Loving the BITE: Oatmeal Cookie Fuel


A client recently asked me what I thought about using Oatmeal Cookies for fuel. It happened to be a food he loved, a food he’d look forward to mile after mile, and one he could easily make ahead of time.  It also happened to be a great idea.

Unlike most cookies, oatmeal cookies are unique in that they are more than refined flours and sugars.  They use oats, which give a longer-lasting energy.  And, as you’ll see in this recipe, they can be made with organic coconut oil and honey, which provide good fuel options.

In my recipes, I often “remake” older recipes to offer a healthy alternative to sugar-laden, refined-flour baked goods.  When using them as fueling, though, it’s not completely necessary as long as you’re using good-quality ingredients.  Your body can use, and actually needs carbohydrates every hour that are efficiently digested, absorbed, and metabolized rather than those that are slow in digestion (again, this is one key difference in Daily Nutrition vs. Training Nutrition).  So, as you’ll see, this recipe has ingredients appropriate for Training Nutrition.

It can also be used alongside milk or another protein as recovery, or as a once-in-awhile dessert or treat.  Enjoy!

Recipe of the Week: Oatmeal Cookie Training Fuel

(adapted from foodnetwork.com


  • 3 tablespoons organic coconut oil or organic butter, softened
  • 1/3 cup brown sugar
  • 1/4 + 2 Tbsp cup honey
  • 1 egg
  • 1 tablespoon water
  • 1/2 cup flour (can use 100% whole-wheat flour for a healthier version)*
  • 1/2 teaspoon salt
  • 1/4 teaspoon baking soda
  • 1 1/2 cups rolled oats
  • Any amount of the following: chopped dates, figs, raisins, currants, chocolate chips, chopped nuts

*to make gluten-free, use gluten-free oats, and use almond flour, Bob’s Red Mill gluten-free baking flour, or experiment with coconut flour in place of regular flour


Preheat oven to 350 degrees F. Grease a cookie sheet. In a large bowl, mix softened coconut oil (or  butter), brown sugar, honey, egg and water thoroughly. In a separate medium bowl, mix dry ingredients and then stir in the oats. Next, add the  dry ingredients to the wet ingredients and mix. If you’d like to add any additional ingredients listed, add them and mix well.  Drop by heaping teaspoonfuls onto the cookie sheet. Bake 12 to 15 minutes and cool on a wire rack.  Should make about 16-18 cookies.


Would you look forward to a cookie? If the answer is yes, this may be a great fuel choice for you.  Here’s why:

Carbohydrates and Energy Ingredients: This cookie contains a good amount of carbs from oats, flour, honey, and sugar (about 25 grams per cookie, or similar to a gel).  Since the “refined” carbs are balanced with healthy fats, fiber, and protein, it all works well together to provide quicker AND longer-lasting energy.  In addition, the organic coconut oil provides a wonderful energy-ingredient…this fat is digest quickly and used by cells as an energy source.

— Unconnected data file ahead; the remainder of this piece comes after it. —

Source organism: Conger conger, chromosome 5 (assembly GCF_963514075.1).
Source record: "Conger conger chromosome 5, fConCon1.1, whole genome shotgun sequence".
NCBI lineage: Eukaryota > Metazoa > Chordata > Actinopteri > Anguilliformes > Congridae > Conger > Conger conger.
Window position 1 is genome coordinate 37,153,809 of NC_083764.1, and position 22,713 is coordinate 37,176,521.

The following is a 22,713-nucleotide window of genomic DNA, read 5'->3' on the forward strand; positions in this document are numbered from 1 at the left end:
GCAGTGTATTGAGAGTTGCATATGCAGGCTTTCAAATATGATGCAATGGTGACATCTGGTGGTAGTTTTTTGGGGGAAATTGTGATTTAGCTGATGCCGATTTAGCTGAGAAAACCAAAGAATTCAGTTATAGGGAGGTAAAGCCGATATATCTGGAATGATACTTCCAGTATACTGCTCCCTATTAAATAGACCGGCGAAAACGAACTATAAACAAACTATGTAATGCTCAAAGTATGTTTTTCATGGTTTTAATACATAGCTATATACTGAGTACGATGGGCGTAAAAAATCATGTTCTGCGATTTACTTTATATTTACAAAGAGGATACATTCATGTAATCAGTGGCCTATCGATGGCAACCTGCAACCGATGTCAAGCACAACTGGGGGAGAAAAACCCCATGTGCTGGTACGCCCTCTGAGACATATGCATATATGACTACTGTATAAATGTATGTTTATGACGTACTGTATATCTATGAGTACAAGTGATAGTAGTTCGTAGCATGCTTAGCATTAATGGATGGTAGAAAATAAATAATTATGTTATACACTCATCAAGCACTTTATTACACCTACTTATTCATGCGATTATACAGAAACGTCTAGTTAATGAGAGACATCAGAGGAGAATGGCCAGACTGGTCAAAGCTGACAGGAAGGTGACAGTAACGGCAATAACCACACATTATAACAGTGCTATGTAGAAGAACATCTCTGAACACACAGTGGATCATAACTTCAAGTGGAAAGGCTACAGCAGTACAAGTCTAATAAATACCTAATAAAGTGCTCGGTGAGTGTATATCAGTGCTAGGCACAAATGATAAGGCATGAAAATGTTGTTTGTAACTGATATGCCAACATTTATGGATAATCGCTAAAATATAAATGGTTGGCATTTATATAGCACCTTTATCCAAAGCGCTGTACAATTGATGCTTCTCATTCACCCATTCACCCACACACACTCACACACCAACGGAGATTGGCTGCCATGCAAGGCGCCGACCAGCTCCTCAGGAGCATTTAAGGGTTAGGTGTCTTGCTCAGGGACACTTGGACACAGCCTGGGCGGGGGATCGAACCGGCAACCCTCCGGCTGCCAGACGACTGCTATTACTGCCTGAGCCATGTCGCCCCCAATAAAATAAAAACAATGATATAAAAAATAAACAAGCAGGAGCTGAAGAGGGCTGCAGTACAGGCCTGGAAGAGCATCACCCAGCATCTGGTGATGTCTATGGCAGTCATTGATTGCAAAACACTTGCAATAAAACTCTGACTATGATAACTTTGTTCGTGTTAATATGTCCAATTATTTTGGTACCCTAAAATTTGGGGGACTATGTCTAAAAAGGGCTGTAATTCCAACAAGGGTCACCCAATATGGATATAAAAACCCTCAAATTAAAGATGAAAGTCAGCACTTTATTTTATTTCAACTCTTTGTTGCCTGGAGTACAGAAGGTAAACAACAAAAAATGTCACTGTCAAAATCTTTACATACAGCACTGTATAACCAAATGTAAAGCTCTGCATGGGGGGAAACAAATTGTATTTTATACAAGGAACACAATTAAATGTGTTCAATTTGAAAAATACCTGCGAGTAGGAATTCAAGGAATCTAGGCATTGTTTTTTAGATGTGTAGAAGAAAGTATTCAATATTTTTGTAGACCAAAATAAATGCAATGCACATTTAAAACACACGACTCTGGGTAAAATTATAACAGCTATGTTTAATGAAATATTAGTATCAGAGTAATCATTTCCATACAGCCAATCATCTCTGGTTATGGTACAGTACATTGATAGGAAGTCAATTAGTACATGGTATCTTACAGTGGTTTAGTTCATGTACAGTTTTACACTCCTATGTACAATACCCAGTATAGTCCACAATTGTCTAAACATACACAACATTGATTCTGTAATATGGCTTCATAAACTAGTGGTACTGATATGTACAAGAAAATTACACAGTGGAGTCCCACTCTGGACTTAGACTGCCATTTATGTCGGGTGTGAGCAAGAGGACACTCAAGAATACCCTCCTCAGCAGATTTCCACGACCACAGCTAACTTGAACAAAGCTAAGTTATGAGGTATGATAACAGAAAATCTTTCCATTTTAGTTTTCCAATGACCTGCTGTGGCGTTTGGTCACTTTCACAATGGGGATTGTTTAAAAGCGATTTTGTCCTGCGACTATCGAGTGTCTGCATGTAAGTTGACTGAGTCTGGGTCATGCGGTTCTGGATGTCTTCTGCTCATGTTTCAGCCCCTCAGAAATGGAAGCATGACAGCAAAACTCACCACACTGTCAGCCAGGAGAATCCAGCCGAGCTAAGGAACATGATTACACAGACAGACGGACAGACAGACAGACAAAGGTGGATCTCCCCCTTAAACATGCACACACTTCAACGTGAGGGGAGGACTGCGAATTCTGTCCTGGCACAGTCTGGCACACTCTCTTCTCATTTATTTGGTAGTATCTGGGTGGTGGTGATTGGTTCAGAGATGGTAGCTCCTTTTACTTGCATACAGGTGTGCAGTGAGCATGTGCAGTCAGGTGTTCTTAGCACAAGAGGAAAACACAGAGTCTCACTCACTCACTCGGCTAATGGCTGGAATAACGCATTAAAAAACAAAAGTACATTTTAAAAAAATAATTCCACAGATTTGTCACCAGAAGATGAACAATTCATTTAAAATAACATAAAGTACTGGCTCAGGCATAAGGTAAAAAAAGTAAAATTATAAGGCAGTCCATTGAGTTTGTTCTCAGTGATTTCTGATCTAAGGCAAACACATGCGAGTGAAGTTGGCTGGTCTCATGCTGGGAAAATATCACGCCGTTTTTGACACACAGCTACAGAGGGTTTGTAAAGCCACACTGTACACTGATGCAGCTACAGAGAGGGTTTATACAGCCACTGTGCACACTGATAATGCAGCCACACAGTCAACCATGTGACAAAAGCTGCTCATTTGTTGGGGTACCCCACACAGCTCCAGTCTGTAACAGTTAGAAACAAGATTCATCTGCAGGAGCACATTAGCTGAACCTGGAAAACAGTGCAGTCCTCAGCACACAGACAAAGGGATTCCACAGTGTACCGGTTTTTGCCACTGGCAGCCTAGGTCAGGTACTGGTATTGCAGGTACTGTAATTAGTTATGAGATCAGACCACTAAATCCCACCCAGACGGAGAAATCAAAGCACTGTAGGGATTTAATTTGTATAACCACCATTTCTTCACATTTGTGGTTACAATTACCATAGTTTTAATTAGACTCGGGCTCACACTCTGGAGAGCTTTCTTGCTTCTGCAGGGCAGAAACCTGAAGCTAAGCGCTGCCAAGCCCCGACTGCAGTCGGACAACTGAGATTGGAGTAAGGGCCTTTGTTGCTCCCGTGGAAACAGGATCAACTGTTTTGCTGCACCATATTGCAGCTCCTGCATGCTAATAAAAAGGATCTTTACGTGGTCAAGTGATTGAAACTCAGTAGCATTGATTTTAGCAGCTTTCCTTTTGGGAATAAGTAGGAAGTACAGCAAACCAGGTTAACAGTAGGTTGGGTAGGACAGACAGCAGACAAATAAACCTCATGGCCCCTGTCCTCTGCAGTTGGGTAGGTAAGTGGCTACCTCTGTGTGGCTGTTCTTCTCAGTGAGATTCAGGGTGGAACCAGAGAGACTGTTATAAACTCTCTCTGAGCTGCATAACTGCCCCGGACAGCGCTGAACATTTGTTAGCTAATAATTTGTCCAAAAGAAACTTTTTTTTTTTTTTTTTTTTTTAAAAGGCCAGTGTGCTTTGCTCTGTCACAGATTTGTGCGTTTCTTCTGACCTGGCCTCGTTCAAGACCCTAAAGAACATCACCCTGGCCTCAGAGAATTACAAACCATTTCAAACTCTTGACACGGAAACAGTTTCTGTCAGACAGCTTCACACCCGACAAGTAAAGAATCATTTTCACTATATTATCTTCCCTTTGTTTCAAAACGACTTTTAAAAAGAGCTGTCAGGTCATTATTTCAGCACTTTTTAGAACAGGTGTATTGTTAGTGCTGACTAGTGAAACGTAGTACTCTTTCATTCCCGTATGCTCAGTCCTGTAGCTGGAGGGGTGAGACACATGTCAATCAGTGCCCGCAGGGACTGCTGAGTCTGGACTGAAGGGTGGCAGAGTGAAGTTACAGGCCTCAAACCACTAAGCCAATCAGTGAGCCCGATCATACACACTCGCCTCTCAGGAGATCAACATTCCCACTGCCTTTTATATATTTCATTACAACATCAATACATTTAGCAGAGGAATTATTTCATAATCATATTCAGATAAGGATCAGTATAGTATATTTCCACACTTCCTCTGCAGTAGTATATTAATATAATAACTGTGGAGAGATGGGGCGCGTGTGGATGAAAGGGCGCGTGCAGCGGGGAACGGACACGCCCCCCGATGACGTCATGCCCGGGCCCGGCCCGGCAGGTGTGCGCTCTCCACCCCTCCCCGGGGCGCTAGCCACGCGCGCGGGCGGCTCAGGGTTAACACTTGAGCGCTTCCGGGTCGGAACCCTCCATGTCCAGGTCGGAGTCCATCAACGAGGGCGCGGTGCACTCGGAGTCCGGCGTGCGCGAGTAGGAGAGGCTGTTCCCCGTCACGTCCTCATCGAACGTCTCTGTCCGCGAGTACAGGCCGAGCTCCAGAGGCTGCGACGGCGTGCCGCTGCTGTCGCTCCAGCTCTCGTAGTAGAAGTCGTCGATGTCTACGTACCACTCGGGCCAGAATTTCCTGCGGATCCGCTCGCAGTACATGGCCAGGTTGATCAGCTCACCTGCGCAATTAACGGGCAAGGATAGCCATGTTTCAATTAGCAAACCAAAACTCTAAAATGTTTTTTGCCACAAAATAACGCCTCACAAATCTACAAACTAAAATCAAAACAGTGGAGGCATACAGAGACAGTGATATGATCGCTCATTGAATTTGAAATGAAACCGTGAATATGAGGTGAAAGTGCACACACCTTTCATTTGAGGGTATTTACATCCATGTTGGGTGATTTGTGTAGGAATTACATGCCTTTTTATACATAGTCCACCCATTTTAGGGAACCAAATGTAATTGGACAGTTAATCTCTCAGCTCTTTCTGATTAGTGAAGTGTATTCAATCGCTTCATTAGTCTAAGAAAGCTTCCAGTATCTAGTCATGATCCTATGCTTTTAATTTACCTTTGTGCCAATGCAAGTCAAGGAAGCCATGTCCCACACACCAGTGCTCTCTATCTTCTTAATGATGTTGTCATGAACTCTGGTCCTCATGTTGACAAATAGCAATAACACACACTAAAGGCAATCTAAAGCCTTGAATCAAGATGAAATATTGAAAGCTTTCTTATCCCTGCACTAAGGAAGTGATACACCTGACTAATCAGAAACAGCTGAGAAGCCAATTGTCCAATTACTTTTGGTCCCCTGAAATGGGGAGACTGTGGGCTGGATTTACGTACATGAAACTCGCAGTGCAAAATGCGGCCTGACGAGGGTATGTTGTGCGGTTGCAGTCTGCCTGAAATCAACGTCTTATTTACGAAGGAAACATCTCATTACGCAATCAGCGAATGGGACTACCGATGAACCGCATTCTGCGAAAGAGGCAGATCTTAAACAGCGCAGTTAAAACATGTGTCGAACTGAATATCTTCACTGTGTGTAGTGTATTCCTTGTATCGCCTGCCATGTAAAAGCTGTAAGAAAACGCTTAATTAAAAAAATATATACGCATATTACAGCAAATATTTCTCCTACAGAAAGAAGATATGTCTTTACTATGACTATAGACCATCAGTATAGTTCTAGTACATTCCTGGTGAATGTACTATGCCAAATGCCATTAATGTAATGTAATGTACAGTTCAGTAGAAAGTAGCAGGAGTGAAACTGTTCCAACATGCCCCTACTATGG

Long-lasting Energy without too much Fiber:  When you think of oats, do you think high-fiber? Well, believe it or not, oats are not really a high fiber food.  One serving of 1/2 cup cooked oatmeal for example, only provide 4 grams of fiber (much less than a really high fiber cereal or seed like chia seeds). However, the fiber is very high quality soluble fiber, which tends to be great for digestive health, heart health, blood sugar health and more, without being too hard on your gut.  This is great when you are in the middle of a ride…no cyclist needs “hard-on-your-gut” digestive issue on the bike.

Protein: You’ll get protein from the egg, oats, and flour – not too much, but enough to contribute to long-lasting energy.  These cookies will work well on shorter and longer rides.

Sodium: The baking soda and salt provide sodium, about 100 mg per cookie…a needed mineral for any athlete who is sweating longer than an hour.

Real Food Fueling: Many athletes simply feel better, and suffer less stomach distress, when they choose real, simple foods rather than “engineered” ingredients manipulated to meet specific nutrient parameters…real foods, simply don’t always meet these parameters and that’s okay. Often, they work even better to fuel us while satisfying our hunger and nutrition needs.

How about you? What’s your Real-Food Fuel Recipe?

Do you use any “regular” food recipes to fuel mile after mile? What sounds good to you on the bike? What works for you?

There’s definitely many ways to fuel well.  Find yours.  Hopefully, we’ve given you many great options during the last few years with Loving the Bite.  If not, let us know what sounds good, and we’ll see if it, too, can work well as cycling fuel.

Fuel Your Ride. Nourish Your Body. 

Enjoy Your Ride
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Sugar Alternatives for Energy and Hydration

Question: I am using the homebrew sugar formulations (sometimes added to green tea).  I am also trying to wean myself off 1/2 dose adrenalean “lip tonic delivery system” (biorhythm brand- caffeine, hoodia g, synephrine, yohimbe) capsule for energy.

My question is other than juice, can you suggest modifications in lieu of table sugar for energy and hydration.


Both raw/organic honey or agave can work great in the homebrew (substitute in the same quantities for the sugar, or to taste), but you do have to shake well in order to make sure they don’t settle out.  Have you tried either of these?  Also, make sure to use at least the minimum amount of salt recommended in the homebrew as the temps rise, you need the sodium replacement if you’re sweating.

Sports Drink Homebrew

Please send us your questions for our Expert Sports Nutritionist, Kelli Jennings to “Ask the Sports Nutritionist“. Kelli Jennings is a Registered Dietitian with a passion for healthy eating, wellness, & sports nutrition. For more information go to www.apexnutritionllc.com.

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